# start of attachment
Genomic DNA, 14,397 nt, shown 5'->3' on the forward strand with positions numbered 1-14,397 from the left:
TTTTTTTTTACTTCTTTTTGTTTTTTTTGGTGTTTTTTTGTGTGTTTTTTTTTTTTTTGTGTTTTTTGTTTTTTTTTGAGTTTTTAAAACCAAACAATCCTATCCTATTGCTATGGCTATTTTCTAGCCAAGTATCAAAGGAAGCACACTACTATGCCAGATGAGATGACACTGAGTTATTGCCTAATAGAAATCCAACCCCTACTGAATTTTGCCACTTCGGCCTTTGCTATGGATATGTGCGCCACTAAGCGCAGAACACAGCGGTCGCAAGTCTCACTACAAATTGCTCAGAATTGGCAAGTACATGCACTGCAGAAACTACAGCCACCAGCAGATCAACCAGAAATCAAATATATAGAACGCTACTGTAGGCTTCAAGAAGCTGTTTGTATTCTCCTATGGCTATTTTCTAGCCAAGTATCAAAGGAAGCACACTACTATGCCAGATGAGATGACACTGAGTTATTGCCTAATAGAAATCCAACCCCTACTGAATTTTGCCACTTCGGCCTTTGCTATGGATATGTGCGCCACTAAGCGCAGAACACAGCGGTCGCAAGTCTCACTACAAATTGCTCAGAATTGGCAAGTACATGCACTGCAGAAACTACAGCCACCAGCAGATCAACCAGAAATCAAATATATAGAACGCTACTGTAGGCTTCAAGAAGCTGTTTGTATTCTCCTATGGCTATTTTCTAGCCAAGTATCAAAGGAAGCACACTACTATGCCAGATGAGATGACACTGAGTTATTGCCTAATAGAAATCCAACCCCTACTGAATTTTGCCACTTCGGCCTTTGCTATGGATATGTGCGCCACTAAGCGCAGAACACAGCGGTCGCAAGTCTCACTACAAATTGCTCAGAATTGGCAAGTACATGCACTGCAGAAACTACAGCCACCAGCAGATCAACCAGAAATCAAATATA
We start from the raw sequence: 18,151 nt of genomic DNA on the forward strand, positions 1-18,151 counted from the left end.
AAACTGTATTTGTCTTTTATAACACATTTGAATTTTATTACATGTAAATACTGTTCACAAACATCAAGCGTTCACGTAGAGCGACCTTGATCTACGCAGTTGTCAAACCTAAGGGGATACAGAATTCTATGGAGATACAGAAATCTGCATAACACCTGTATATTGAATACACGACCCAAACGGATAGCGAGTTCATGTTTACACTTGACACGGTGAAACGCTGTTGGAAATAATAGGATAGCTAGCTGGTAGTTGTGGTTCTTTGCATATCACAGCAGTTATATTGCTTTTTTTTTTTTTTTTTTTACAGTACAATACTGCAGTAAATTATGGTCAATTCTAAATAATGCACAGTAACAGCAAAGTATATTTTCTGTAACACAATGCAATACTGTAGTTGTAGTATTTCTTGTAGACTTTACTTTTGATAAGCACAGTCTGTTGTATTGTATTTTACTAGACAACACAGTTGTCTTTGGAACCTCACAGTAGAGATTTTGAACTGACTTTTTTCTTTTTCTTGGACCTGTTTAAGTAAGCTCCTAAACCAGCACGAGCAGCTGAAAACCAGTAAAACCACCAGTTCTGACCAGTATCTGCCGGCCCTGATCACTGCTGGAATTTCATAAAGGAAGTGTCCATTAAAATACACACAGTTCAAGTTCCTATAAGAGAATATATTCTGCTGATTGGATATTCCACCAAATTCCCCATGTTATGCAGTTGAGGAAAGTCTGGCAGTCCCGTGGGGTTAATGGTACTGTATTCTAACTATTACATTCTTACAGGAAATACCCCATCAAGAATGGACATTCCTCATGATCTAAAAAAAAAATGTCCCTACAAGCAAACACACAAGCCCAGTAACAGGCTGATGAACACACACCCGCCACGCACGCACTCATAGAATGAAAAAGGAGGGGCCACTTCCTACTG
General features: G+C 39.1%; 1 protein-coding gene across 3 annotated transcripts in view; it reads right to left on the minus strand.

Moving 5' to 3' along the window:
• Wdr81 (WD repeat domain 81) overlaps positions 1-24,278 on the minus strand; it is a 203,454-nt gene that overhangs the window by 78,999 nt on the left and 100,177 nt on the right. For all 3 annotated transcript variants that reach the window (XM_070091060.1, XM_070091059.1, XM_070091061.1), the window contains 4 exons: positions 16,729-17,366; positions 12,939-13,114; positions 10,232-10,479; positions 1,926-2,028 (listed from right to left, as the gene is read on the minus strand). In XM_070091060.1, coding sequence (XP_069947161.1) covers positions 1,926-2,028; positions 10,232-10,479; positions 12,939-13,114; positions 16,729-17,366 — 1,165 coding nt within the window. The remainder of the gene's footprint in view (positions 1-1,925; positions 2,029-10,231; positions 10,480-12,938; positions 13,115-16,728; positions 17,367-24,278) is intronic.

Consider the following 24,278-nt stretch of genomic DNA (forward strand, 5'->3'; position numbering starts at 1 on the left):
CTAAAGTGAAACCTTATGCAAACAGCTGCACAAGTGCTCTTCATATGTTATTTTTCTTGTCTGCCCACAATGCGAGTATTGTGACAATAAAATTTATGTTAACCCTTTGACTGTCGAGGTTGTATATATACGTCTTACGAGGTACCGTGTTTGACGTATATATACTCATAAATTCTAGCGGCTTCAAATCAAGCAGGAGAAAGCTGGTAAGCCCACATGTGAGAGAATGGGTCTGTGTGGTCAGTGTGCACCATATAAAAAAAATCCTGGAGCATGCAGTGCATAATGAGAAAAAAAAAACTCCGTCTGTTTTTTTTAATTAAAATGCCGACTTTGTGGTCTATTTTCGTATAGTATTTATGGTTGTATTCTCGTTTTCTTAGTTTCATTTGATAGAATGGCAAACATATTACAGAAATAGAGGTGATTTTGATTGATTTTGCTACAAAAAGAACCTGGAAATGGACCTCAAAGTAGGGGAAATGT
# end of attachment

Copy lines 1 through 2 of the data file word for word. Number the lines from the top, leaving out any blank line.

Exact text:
Genomic DNA, 14,397 nt, shown 5'->3' on the forward strand with positions numbered 1-14,397 from the left:
TTTTTTTTTACTTCTTTTTGTTTTTTTTGGTGTTTTTTTGTGTGTTTTTTTTTTTTTTGTGTTTTTTGTTTTTTTTTGAGTTTTTAAAACCAAACAATCCTATCCTATTGCTATGGCTATTTTCTAGCCAAGTATCAAAGGAAGCACACTACTATGCCAGATGAGATGACACTGAGTTATTGCCTAATAGAAATCCAACCCCTACTGAATTTTGCCACTTCGGCCTTTGCTATGGATATGTGCGCCACTAAGCGCAGAACACAGCGGTCGCAAGTCTCACTACAAATTGCTCAGAATTGGCAAGTACATGCACTGCAGAAACTACAGCCACCAGCAGATCAACCAGAAATCAAATATATAGAACGCTACTGTAGGCTTCAAGAAGCTGTTTGTATTCTCCTATGGCTATTTTCTAGCCAAGTATCAAAGGAAGCACACTACTATGCCAGATGAGATGACACTGAGTTATTGCCTAATAGAAATCCAACCCCTACTGAATTTTGCCACTTCGGCCTTTGCTATGGATATGTGCGCCACTAAGCGCAGAACACAGCGGTCGCAAGTCTCACTACAAATTGCTCAGAATTGGCAAGTACATGCACTGCAGAAACTACAGCCACCAGCAGATCAACCAGAAATCAAATATATAGAACGCTACTGTAGGCTTCAAGAAGCTGTTTGTATTCTCCTATGGCTATTTTCTAGCCAAGTATCAAAGGAAGCACACTACTATGCCAGATGAGATGACACTGAGTTATTGCCTAATAGAAATCCAACCCCTACTGAATTTTGCCACTTCGGCCTTTGCTATGGATATGTGCGCCACTAAGCGCAGAACACAGCGGTCGCAAGTCTCACTACAAATTGCTCAGAATTGGCAAGTACATGCACTGCAGAAACTACAGCCACCAGCAGATCAACCAGAAATCAAATATA